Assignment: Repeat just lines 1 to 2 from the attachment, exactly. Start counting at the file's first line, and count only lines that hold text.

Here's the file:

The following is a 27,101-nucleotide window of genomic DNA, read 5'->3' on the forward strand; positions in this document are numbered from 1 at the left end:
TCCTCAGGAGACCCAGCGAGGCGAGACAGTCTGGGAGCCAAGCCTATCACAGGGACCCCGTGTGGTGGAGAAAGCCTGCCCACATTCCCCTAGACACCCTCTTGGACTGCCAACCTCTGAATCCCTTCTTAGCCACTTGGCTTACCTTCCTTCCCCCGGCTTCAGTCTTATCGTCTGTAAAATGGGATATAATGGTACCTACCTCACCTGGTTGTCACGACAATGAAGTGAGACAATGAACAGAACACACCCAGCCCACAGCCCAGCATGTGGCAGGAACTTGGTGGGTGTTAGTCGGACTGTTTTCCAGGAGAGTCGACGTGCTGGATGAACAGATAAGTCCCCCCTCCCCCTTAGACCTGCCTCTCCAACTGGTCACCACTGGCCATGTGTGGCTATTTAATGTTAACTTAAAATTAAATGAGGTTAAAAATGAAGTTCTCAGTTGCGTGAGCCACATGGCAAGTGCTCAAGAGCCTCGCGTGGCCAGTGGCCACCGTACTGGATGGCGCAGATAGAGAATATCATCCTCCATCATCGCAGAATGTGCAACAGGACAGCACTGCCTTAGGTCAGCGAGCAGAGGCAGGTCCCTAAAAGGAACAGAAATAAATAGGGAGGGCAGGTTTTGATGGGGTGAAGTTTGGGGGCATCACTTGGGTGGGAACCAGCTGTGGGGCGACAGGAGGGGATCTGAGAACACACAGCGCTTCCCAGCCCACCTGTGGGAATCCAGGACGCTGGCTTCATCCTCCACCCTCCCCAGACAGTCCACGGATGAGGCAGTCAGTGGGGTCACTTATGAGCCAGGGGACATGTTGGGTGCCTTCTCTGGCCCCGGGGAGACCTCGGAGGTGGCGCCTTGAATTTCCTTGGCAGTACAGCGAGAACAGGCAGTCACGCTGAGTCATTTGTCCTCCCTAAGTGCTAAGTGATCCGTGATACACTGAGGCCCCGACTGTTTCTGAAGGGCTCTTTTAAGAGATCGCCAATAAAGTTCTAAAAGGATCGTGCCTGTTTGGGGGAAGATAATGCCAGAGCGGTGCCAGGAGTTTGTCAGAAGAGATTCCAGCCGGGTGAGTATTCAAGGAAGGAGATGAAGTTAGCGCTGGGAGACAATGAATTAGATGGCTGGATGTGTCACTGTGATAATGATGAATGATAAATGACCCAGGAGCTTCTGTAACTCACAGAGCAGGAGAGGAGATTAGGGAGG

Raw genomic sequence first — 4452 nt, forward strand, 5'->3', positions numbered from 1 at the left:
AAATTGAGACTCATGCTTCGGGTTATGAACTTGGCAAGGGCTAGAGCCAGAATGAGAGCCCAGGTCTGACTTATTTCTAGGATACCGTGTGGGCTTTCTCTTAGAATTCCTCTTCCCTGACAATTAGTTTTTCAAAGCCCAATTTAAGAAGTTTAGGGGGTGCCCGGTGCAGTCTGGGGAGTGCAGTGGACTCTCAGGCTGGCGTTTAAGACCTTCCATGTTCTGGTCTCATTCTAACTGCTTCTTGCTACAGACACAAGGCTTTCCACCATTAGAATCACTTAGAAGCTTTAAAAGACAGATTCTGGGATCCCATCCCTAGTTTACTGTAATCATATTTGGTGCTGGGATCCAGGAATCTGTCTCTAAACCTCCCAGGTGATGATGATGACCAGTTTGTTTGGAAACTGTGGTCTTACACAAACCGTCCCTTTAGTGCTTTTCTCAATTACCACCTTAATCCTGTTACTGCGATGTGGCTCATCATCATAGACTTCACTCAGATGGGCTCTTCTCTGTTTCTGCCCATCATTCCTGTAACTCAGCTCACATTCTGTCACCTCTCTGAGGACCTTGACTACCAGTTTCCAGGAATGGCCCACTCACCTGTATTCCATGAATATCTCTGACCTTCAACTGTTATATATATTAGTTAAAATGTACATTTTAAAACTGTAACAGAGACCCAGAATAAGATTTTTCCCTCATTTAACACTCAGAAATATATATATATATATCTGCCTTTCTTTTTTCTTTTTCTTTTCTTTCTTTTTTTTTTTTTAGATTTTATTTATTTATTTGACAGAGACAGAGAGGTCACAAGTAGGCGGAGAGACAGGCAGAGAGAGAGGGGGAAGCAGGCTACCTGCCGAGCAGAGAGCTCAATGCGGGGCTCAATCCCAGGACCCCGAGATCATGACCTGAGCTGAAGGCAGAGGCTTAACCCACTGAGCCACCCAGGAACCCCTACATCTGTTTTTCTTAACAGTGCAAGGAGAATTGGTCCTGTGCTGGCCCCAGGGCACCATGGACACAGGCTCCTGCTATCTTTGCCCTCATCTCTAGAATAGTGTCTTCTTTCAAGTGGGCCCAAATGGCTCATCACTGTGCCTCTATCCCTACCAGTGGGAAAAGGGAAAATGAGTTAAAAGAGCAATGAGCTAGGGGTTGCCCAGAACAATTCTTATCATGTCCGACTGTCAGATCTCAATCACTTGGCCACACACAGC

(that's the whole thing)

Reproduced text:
The following is a 27,101-nucleotide window of genomic DNA, read 5'->3' on the forward strand; positions in this document are numbered from 1 at the left end:
TCCTCAGGAGACCCAGCGAGGCGAGACAGTCTGGGAGCCAAGCCTATCACAGGGACCCCGTGTGGTGGAGAAAGCCTGCCCACATTCCCCTAGACACCCTCTTGGACTGCCAACCTCTGAATCCCTTCTTAGCCACTTGGCTTACCTTCCTTCCCCCGGCTTCAGTCTTATCGTCTGTAAAATGGGATATAATGGTACCTACCTCACCTGGTTGTCACGACAATGAAGTGAGACAATGAACAGAACACACCCAGCCCACAGCCCAGCATGTGGCAGGAACTTGGTGGGTGTTAGTCGGACTGTTTTCCAGGAGAGTCGACGTGCTGGATGAACAGATAAGTCCCCCCTCCCCCTTAGACCTGCCTCTCCAACTGGTCACCACTGGCCATGTGTGGCTATTTAATGTTAACTTAAAATTAAATGAGGTTAAAAATGAAGTTCTCAGTTGCGTGAGCCACATGGCAAGTGCTCAAGAGCCTCGCGTGGCCAGTGGCCACCGTACTGGATGGCGCAGATAGAGAATATCATCCTCCATCATCGCAGAATGTGCAACAGGACAGCACTGCCTTAGGTCAGCGAGCAGAGGCAGGTCCCTAAAAGGAACAGAAATAAATAGGGAGGGCAGGTTTTGATGGGGTGAAGTTTGGGGGCATCACTTGGGTGGGAACCAGCTGTGGGGCGACAGGAGGGGATCTGAGAACACACAGCGCTTCCCAGCCCACCTGTGGGAATCCAGGACGCTGGCTTCATCCTCCACCCTCCCCAGACAGTCCACGGATGAGGCAGTCAGTGGGGTCACTTATGAGCCAGGGGACATGTTGGGTGCCTTCTCTGGCCCCGGGGAGACCTCGGAGGTGGCGCCTTGAATTTCCTTGGCAGTACAGCGAGAACAGGCAGTCACGCTGAGTCATTTGTCCTCCCTAAGTGCTAAGTGATCCGTGATACACTGAGGCCCCGACTGTTTCTGAAGGGCTCTTTTAAGAGATCGCCAATAAAGTTCTAAAAGGATCGTGCCTGTTTGGGGGAAGATAATGCCAGAGCGGTGCCAGGAGTTTGTCAGAAGAGATTCCAGCCGGGTGAGTATTCAAGGAAGGAGATGAAGTTAGCGCTGGGAGACAATGAATTAGATGGCTGGATGTGTCACTGTGATAATGATGAATGATAAATGACCCAGGAGCTTCTGTAACTCACAGAGCAGGAGAGGAGATTAGGGAGG